‘New politics’ was treated in some quarters as a breath of fresh air in 2016. Some thought it might last until 2017 or 2018 at a push. One thing that wasn’t expected was that the UK would vote to leave the European Union later in 2016. The political psychodrama across the Irish Sea has since kept audiences agog, and kept the Dáil in suspended animation. The Taoiseach dare not face the electorate with Brexit unresolved. The ‘temporary little arrangement’ has lasted longer than many would have expected, providing stability in uncertain times.
But, is this a good thing? Continue reading →
At the time of writing, just as the UK Supreme Court unanimously ruled that Prime Minister Johnson’s prorogation of parliament was unlawful, the range of potential Brexit outcomes remains shockingly wide. More than three years have passed since the UK people voted narrowly to exit the European Union, yet it is still possible that there will be a no-deal Brexit at Halloween, that there will be no Brexit at all, or that sooner or later they will leave with a deal.
Yogi Berra is known not only for his baseball exploits for the New York Yankees around the middle of the 20th century, but also for his way with words. He famously asserted that “it’s tough to make predictions, especially about the future.” At the best of times, economists often convey a false sense of certainty about their own forecasts. What economists do is make certain assumptions, such as how they expect a “shock” will impact on variables like trade, investment and consumer behavior. At times like these, facing an unprecedented event such as Brexit, even making accurate short-term forecasts becomes next to impossible. Continue reading →
“The rich world is enjoying an unprecedented jobs boom”, proffered a recent headline in The Economist. Unemployment rates in the US, UK, Germany and Japan are plumbing depths unseen in decades. Robust job growth in the early months of 2019 sent the Irish unemployment rate below 5% for the first time since 2007, leading some economists to suggest we are nearing ‘full employment’.
David G. Blanchflower’s new tome, Not Working, may then appear to cut against the grain of the data. On the contrary, record low unemployment rates are the jumping off point for this encyclopedic survey of what ails our labour markets. His central argument is that the unemployment rate is no longer the best indicator of how much slack there is in an economy because it ignores the extent to which people have given up the job search altogether (labour force participation) and part-timers want more hours (underemployment). This, he argues, is why wages are not growing as fast as would have been the case when unemployment rates were last so low.
*** A version of this book review was first published in The Irish Times on 29 June 2019 ***
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You can’t eat Gross Domestic Product (GDP), yet it is the indicator that economists pay closest attention to.
GDP gained currency during WWII as a way of keeping track of war production, and has since remained the dominant measure of economic output. More than that, it has become a byword for living standards.
Looking across countries, economic output per person, or per capita, adjusted for price differences is still a reasonable proxy for average material living standards. At least up to a point. It is not necessarily a good indicator of individual happiness, or of societal wellbeing, however.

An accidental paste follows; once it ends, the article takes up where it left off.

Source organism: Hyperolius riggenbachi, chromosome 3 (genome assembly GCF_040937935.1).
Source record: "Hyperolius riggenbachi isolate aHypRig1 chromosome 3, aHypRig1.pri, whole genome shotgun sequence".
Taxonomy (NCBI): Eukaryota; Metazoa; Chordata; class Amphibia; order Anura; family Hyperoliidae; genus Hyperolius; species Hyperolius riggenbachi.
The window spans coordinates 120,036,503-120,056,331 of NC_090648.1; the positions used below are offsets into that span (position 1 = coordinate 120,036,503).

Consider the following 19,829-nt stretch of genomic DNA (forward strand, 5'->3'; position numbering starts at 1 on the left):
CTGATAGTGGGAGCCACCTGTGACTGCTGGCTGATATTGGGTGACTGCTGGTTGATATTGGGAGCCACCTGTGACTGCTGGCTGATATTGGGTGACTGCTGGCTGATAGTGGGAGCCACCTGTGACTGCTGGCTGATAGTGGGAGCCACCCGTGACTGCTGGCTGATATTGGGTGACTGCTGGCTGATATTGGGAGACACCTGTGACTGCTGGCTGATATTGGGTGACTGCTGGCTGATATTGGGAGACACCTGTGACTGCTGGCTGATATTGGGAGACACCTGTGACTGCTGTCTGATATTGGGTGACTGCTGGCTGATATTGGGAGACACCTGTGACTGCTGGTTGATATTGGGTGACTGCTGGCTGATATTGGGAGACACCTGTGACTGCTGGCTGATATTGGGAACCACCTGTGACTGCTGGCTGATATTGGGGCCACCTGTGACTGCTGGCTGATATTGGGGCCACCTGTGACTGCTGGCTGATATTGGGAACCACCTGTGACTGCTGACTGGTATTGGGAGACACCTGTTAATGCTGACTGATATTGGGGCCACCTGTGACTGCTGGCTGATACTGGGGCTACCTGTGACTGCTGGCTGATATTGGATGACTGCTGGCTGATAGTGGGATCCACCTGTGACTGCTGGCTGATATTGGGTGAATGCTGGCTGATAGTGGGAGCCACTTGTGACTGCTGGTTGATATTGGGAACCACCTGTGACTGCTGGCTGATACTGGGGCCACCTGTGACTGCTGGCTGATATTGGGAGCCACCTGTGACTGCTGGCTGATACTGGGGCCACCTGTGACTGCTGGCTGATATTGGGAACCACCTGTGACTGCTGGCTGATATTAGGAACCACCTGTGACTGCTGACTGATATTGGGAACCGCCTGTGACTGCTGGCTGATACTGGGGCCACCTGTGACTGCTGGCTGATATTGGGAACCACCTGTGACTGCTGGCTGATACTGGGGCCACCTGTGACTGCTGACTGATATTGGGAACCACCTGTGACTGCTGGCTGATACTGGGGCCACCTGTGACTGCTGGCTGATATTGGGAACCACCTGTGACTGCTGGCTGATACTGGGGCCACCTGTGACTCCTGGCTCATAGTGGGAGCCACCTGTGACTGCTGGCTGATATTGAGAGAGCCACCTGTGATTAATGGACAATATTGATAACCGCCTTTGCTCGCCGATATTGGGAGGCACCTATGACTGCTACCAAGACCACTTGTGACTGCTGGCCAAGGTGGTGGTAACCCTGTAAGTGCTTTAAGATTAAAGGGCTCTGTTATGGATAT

The main problem isn’t with measuring GDP per se, but that maximizing it has become the over-riding target for economic policymakers. They have lost sight of the fact that increasing economic output should be a means to an end, not an end in itself. The over-riding priority should be to maximize the welfare and happiness of the greatest number or people while ensuring everyone has a basic, decent standard of living. Unfortunately, there is no consensus around how these should be measured.
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Together with the state and markets, community is the sometimes-overlooked ‘third pillar’ on which our society rests. Just as we need a strong state and can benefit from efficient markets, these imperatives must be balanced with the interests of the geographic communities that bind us. This is the premise of an important new book by Raghuram Rajan, former IMF Chief Economist.
In Ireland, public policy in recent decades has tended towards letting the market rip. To reduce the resulting stark income inequalities, the state has to do more heavy lifting in terms of redistribution than in any other OECD country. Even then, we only rank towards the middle of the equality league table.
Ironically, perhaps, for a country with such a strong traditional sense of community, local government is an area where we are weak. Ireland has one of the most centralized systems of governance, our local representatives lacking much in the way of real power. Whether it is rural heartlands losing pubs, post offices and people, or pockets of urban disadvantage ravaged by unemployment and drug barons’ turf wars, our communities suffer the consequences, fraying the very fabric of our society. Continue reading →
Jean-Baptiste Colbert, French Finance Minister under Louis XIV, colorfully explained “that the act of taxation consists in so plucking the goose as to procure the largest quantity of feathers with the least possible amount of squealing.”
Those on the left have long advocated squeezing the rich until the pips squeak. What almost everyone can agree on, however, is that a tax system should be progressive so that those with the broadest shoulders bear the greatest burden.
There are those that would wish to tax the rich simply as a blunt instrument to reduce income and wealth inequalities. A better approach is to establish what public goods and services, and what sort of welfare state, government should provide and then set about financing it in the most efficient and equitable way possible. Before deciding how many feathers to pluck, you should see how many pillows need to be filled. Continue reading →